Ever since this blog has been called what it is we have never had a picture of Amaryllis so its time to put that right. I have never really thought of amaryllis as cut flowers but I was given a bunch of this fabulous dark red variety for Christmas and boy were they good. They came as tight buds and gradually blew out to these huge, rich, powerful blooms. Had I given this picture a bit of forethought I might have moved the tray of eggs and the plastic shampoo bottle but take a look at the shape of that yellow gourd and hey the browns and blues of the egg tray do a nice job of complementing the jugs and teapot. The teapot is a salt glazed pot by Toff Milway and it is a great shame it is hidden by the plastic bottle so take a look at Toff's pots here.
....and while we are on berries let's hear it for the Cotoneasters or at least until the birds get to them. The large leaved evergreen and semi- evergreen species including C. salicifolius, C.bullatus, C x watereri and C. frigida all make large shrubs with very good berries.
No name on this Sorbus but the leaves are too big for S. vilmorinii and the fruits too small for S. cashmeriana. Name or no name Sorbus are great value for money with good flowers, bright berries and very often rich autumn colour.
These fleshy delights always look so tempting hanging in straggling strings through the dankest of hedges in winter.In summer the flowers are small and unremarkable but the heart shaped (heart shaped if you have a pointy heart that is.) foliage is unbelievably shiny like a coat of spray-on lacquer. Black Bryony, Dioscorea communis is a poisonous, hardy herbaceous climber which crops up as a wild plant in hedgerows across the UK and Europe. It is never recommended as an ornamental plant but it is very shade tolerant and I am happy to let it grow through the hedge under my old willow tree.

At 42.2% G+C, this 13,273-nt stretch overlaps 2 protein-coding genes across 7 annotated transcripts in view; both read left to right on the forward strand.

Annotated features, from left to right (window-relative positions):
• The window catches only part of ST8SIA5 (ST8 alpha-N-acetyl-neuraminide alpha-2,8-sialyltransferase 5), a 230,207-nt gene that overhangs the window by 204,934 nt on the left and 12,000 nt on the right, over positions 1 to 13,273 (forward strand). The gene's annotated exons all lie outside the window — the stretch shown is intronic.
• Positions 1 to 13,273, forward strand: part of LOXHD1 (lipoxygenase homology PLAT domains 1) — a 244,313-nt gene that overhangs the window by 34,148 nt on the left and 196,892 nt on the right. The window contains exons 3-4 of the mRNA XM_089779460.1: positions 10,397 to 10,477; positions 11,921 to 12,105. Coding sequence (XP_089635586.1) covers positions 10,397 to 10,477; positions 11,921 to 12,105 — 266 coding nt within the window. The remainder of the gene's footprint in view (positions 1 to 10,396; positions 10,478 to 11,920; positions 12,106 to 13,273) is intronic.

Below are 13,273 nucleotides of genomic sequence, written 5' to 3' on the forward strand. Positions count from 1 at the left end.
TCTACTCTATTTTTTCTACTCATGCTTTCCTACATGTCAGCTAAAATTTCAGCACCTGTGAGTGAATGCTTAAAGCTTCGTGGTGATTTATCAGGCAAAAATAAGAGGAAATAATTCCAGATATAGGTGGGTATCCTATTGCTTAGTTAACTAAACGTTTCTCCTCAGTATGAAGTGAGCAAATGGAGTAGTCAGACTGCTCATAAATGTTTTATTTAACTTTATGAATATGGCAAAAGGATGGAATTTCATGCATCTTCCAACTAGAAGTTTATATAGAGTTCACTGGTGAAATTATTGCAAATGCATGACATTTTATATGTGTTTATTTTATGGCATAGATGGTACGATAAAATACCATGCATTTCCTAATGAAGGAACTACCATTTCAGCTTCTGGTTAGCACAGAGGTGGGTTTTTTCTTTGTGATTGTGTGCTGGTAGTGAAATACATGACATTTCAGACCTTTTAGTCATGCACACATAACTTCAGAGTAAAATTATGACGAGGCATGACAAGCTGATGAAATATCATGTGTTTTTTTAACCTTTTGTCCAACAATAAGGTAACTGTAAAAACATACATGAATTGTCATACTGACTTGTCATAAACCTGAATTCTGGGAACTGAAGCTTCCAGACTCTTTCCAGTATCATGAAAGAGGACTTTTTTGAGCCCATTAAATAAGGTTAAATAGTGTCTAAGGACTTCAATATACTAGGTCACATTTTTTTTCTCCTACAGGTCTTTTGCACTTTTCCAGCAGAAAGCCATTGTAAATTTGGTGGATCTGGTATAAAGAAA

I don't really grow this climber for its berries which are a small bonus in late summer. I grow it for its magnificent foliage which is aptly describes by its specific epithet, Ampelopsis megalophylla. The leaves are 30 to 60cm long and split into several leaflets. They are deeply veined and shiny. It climbs by means of grasping tendrils and really need quite a bit of space in fact far more than I allow it along my garden fence and I have to cut great lengths off it in the autumn. It roots quite readily from hardwood cuttings taken in autumn.
I took this picture of what looked like elderberry fruits on a low growing plant near the Olympic Park in London. It is not an elderberry but I don't know what it is. Any ideas?
This is supposed to be a garden slanted blog so I have to fight hard against myself to stop me putting non gardening stuff in and particularly holiday snaps.
However it doesn't always work and sometimes I lose my battle against me.
We went to Kracow in Poland for a few days recently and there were so many opportunities for good photos that I couldn't resist sneaking a few in here. I am big fan of patterns so these old doors were irresistible. The door with the gold flowers was at the university where Copernicus studied in the 1500s. Copernicus realised the planets all went around the sun rather than the earth. Some of his original instruments were on display - brill!